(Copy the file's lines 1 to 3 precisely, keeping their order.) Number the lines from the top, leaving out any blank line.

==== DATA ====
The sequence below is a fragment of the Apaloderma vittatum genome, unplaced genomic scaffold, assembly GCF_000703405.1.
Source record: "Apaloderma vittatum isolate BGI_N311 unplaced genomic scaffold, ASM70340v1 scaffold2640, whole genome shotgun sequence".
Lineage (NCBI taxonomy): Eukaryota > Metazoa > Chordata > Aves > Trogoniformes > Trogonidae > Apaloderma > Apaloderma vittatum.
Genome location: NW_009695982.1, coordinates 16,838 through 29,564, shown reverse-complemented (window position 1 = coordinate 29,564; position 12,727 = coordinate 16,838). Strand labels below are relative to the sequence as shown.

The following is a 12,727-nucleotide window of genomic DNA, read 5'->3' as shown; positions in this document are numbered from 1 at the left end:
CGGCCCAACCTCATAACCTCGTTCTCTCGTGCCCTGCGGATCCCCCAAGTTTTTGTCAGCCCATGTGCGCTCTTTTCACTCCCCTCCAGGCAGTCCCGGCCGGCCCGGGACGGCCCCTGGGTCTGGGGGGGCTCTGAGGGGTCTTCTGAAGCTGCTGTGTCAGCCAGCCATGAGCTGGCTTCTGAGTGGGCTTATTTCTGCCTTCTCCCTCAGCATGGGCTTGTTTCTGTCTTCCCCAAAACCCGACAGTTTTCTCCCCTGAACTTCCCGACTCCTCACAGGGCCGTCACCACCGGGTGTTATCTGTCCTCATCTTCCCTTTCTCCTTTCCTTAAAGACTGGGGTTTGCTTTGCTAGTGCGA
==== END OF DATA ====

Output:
The sequence below is a fragment of the Apaloderma vittatum genome, unplaced genomic scaffold, assembly GCF_000703405.1.
Source record: "Apaloderma vittatum isolate BGI_N311 unplaced genomic scaffold, ASM70340v1 scaffold2640, whole genome shotgun sequence".
Lineage (NCBI taxonomy): Eukaryota > Metazoa > Chordata > Aves > Trogoniformes > Trogonidae > Apaloderma > Apaloderma vittatum.